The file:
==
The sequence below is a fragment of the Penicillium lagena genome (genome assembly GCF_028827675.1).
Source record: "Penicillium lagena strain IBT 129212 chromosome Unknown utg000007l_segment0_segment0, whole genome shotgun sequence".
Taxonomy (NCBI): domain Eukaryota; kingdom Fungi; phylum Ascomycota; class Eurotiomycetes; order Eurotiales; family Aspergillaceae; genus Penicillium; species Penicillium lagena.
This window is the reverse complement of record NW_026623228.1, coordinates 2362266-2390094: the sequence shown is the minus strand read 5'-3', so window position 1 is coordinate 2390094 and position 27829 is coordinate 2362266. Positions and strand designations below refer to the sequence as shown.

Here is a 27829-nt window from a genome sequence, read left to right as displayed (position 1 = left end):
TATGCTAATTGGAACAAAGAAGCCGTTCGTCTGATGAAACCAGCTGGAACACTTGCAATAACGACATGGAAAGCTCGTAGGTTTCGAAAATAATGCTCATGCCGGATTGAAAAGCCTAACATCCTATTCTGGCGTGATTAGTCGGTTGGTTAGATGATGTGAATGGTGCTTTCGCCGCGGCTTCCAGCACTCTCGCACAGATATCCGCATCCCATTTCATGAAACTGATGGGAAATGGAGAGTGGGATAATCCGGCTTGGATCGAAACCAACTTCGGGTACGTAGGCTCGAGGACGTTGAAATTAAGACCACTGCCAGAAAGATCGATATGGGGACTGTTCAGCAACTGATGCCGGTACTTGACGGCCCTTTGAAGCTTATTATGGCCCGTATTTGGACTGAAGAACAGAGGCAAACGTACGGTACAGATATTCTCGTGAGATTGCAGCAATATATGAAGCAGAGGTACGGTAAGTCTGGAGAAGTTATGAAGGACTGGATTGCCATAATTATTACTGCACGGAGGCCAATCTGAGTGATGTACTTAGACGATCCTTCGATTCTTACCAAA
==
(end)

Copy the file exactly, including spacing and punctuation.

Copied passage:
The sequence below is a fragment of the Penicillium lagena genome (genome assembly GCF_028827675.1).
Source record: "Penicillium lagena strain IBT 129212 chromosome Unknown utg000007l_segment0_segment0, whole genome shotgun sequence".
Taxonomy (NCBI): domain Eukaryota; kingdom Fungi; phylum Ascomycota; class Eurotiomycetes; order Eurotiales; family Aspergillaceae; genus Penicillium; species Penicillium lagena.
This window is the reverse complement of record NW_026623228.1, coordinates 2362266-2390094: the sequence shown is the minus strand read 5'-3', so window position 1 is coordinate 2390094 and position 27829 is coordinate 2362266. Positions and strand designations below refer to the sequence as shown.

Here is a 27829-nt window from a genome sequence, read left to right as displayed (position 1 = left end):
TATGCTAATTGGAACAAAGAAGCCGTTCGTCTGATGAAACCAGCTGGAACACTTGCAATAACGACATGGAAAGCTCGTAGGTTTCGAAAATAATGCTCATGCCGGATTGAAAAGCCTAACATCCTATTCTGGCGTGATTAGTCGGTTGGTTAGATGATGTGAATGGTGCTTTCGCCGCGGCTTCCAGCACTCTCGCACAGATATCCGCATCCCATTTCATGAAACTGATGGGAAATGGAGAGTGGGATAATCCGGCTTGGATCGAAACCAACTTCGGGTACGTAGGCTCGAGGACGTTGAAATTAAGACCACTGCCAGAAAGATCGATATGGGGACTGTTCAGCAACTGATGCCGGTACTTGACGGCCCTTTGAAGCTTATTATGGCCCGTATTTGGACTGAAGAACAGAGGCAAACGTACGGTACAGATATTCTCGTGAGATTGCAGCAATATATGAAGCAGAGGTACGGTAAGTCTGGAGAAGTTATGAAGGACTGGATTGCCATAATTATTACTGCACGGAGGCCAATCTGAGTGATGTACTTAGACGATCCTTCGATTCTTACCAAA